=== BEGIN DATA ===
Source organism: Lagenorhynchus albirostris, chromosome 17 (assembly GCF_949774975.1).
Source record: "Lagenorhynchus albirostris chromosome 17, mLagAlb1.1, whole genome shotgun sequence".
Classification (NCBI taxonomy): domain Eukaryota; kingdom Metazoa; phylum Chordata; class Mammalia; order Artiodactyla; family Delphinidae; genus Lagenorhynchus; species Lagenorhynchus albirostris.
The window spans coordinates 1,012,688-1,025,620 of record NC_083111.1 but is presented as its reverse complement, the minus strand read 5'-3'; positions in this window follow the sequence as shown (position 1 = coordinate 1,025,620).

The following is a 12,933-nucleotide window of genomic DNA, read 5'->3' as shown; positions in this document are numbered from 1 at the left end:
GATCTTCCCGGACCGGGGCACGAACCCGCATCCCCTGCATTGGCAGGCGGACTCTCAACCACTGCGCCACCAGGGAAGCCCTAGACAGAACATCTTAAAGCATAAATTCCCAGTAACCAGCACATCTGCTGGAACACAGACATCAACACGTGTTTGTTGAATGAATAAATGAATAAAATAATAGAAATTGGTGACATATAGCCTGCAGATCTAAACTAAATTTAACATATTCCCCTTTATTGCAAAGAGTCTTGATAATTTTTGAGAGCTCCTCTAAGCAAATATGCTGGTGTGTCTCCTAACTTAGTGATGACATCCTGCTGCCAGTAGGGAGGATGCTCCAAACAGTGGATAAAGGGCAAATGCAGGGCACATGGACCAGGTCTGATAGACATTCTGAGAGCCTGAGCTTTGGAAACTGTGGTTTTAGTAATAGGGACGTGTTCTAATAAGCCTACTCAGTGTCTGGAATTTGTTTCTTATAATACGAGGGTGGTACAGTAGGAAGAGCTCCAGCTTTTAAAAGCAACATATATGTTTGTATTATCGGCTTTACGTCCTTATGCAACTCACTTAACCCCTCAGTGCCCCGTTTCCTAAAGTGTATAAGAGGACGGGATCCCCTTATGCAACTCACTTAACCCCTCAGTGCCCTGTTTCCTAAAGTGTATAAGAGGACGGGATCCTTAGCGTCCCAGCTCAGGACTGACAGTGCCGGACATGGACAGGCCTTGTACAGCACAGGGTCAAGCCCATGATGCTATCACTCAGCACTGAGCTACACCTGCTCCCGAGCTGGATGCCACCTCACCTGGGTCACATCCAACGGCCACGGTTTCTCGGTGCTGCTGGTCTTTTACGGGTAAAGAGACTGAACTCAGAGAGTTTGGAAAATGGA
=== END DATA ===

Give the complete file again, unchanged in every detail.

Source organism: Lagenorhynchus albirostris, chromosome 17 (assembly GCF_949774975.1).
Source record: "Lagenorhynchus albirostris chromosome 17, mLagAlb1.1, whole genome shotgun sequence".
Classification (NCBI taxonomy): domain Eukaryota; kingdom Metazoa; phylum Chordata; class Mammalia; order Artiodactyla; family Delphinidae; genus Lagenorhynchus; species Lagenorhynchus albirostris.
The window spans coordinates 1,012,688-1,025,620 of record NC_083111.1 but is presented as its reverse complement, the minus strand read 5'-3'; positions in this window follow the sequence as shown (position 1 = coordinate 1,025,620).

The following is a 12,933-nucleotide window of genomic DNA, read 5'->3' as shown; positions in this document are numbered from 1 at the left end:
GATCTTCCCGGACCGGGGCACGAACCCGCATCCCCTGCATTGGCAGGCGGACTCTCAACCACTGCGCCACCAGGGAAGCCCTAGACAGAACATCTTAAAGCATAAATTCCCAGTAACCAGCACATCTGCTGGAACACAGACATCAACACGTGTTTGTTGAATGAATAAATGAATAAAATAATAGAAATTGGTGACATATAGCCTGCAGATCTAAACTAAATTTAACATATTCCCCTTTATTGCAAAGAGTCTTGATAATTTTTGAGAGCTCCTCTAAGCAAATATGCTGGTGTGTCTCCTAACTTAGTGATGACATCCTGCTGCCAGTAGGGAGGATGCTCCAAACAGTGGATAAAGGGCAAATGCAGGGCACATGGACCAGGTCTGATAGACATTCTGAGAGCCTGAGCTTTGGAAACTGTGGTTTTAGTAATAGGGACGTGTTCTAATAAGCCTACTCAGTGTCTGGAATTTGTTTCTTATAATACGAGGGTGGTACAGTAGGAAGAGCTCCAGCTTTTAAAAGCAACATATATGTTTGTATTATCGGCTTTACGTCCTTATGCAACTCACTTAACCCCTCAGTGCCCCGTTTCCTAAAGTGTATAAGAGGACGGGATCCCCTTATGCAACTCACTTAACCCCTCAGTGCCCTGTTTCCTAAAGTGTATAAGAGGACGGGATCCTTAGCGTCCCAGCTCAGGACTGACAGTGCCGGACATGGACAGGCCTTGTACAGCACAGGGTCAAGCCCATGATGCTATCACTCAGCACTGAGCTACACCTGCTCCCGAGCTGGATGCCACCTCACCTGGGTCACATCCAACGGCCACGGTTTCTCGGTGCTGCTGGTCTTTTACGGGTAAAGAGACTGAACTCAGAGAGTTTGGAAAATGGA